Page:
Then, the most exciting… most particular thing is the game launches. When Mind the Arrow came out I saw the numbers and freaked out, and then when Gelato Flicker came out I freaked out even more. So yeah, I’m definitely excited for the next release. There was an increase in revenue between Mind the Arrow and Gelato Flicker so if I see that trend continue up I’d be happy.
Q: Are you waiting for you guys to be switching from contract work to full on games?
A: I’m actually not against the contract work we get. I like it because it’s different challenges to work on and I’m not too excited about mobile games, although they present their own challenges as well. If we made the switch to PC games then I’d be all for it and really excited. I am really excited to see us transition, of course, I think that contract work will always be a thing unless we get a significant publishing deal, which would be super amazing.
Q: What kind of games are looking forward to seeing come out of Petricore?
A: Maybe not a full blown “We’re gonna make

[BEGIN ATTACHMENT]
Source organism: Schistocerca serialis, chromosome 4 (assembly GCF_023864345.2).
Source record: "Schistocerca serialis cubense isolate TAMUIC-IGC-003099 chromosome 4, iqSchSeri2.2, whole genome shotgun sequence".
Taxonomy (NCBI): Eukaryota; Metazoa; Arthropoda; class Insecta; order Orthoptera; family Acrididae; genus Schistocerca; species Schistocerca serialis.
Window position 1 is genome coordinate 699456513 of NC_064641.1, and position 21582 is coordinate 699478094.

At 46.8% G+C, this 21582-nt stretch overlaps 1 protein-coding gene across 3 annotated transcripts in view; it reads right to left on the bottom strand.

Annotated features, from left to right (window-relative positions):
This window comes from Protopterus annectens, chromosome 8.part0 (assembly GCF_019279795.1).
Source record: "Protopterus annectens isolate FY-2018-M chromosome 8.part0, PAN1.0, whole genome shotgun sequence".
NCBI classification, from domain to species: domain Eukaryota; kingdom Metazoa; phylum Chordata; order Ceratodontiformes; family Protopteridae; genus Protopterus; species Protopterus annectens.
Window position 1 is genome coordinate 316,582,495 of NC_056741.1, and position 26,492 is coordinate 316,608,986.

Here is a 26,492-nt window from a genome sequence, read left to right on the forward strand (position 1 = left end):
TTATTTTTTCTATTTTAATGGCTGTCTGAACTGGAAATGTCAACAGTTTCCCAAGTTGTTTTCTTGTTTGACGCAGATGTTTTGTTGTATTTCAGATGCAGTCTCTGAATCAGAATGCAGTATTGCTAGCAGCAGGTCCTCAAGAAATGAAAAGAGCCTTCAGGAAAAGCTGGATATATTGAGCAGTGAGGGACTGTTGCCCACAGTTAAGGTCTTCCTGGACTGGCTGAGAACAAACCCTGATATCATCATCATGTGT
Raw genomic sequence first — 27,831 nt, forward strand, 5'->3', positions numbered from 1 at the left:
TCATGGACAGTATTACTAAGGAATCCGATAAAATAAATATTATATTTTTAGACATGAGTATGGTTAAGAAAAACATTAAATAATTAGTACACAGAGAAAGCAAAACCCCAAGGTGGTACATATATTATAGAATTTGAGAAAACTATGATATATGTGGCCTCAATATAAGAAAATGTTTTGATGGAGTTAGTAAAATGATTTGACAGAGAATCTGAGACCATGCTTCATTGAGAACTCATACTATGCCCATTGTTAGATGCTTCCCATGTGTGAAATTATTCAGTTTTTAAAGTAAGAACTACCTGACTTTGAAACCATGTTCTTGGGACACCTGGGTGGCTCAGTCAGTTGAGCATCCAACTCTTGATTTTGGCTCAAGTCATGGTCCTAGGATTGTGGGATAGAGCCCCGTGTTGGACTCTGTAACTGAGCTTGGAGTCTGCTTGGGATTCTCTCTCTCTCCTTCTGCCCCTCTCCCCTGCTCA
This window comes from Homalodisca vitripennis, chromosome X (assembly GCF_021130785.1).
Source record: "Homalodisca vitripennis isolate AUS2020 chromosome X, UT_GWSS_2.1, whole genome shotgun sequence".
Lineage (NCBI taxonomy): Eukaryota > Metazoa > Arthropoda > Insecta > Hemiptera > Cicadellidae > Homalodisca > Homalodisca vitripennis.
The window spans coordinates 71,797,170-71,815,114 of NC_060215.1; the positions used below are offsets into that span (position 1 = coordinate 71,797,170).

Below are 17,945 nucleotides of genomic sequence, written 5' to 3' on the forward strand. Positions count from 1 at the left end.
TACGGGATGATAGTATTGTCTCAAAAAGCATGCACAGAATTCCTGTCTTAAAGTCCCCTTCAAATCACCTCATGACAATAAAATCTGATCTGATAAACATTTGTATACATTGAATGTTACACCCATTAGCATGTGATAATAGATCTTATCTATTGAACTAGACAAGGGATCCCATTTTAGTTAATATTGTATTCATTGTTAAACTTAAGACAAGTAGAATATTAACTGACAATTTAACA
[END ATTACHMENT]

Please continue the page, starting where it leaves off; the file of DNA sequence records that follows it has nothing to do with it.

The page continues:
Civ V … Civ VI in space!” but some sorta battle arena type thing. Like something I started for a game jam, where 4 players battle it out in tanks and everything is destructible. Like a local party game or something online if it was popular enough. But yeah a small step up in the console/PC space.
Q: What’s important to becoming a good programmer?
A: Now this is gonna be corny, but it’s to keep going. I didn’t start off as a good programmer, I started as a very bad programmer. You just gotta keep going, practicing and finding new stuff to learn. One of the hardest parts of being a programmer is keeping up with updates there’s always new things coming out, Unity has constant updates and people keep finding new and more efficient ways of doing things. For me it’s the hardest thing at least. So in short, being adaptable.
Q: What’s a great lesson you’ve learned while working at Petricore?
A: Working on Traveling Merchant definitely taught us a lot about how we’d need to deal with a game that large and contract work. Monetizing a game adds so much complexity to it that it made our huge game even bigger. A good example is Crossy Roads, which is a really simple game. But when you add 50 skins and some of those skins changing the way you play the game it’s slowly adds a lot of complexity.
Also I really enjoyed Traveling Merchant’s design. I’m don’t really enjoy the simple one touch games by themselves, but combining it with a meta game that gave me a sense of purpose to it all which forced me to play the mini games, I thought it was really clever.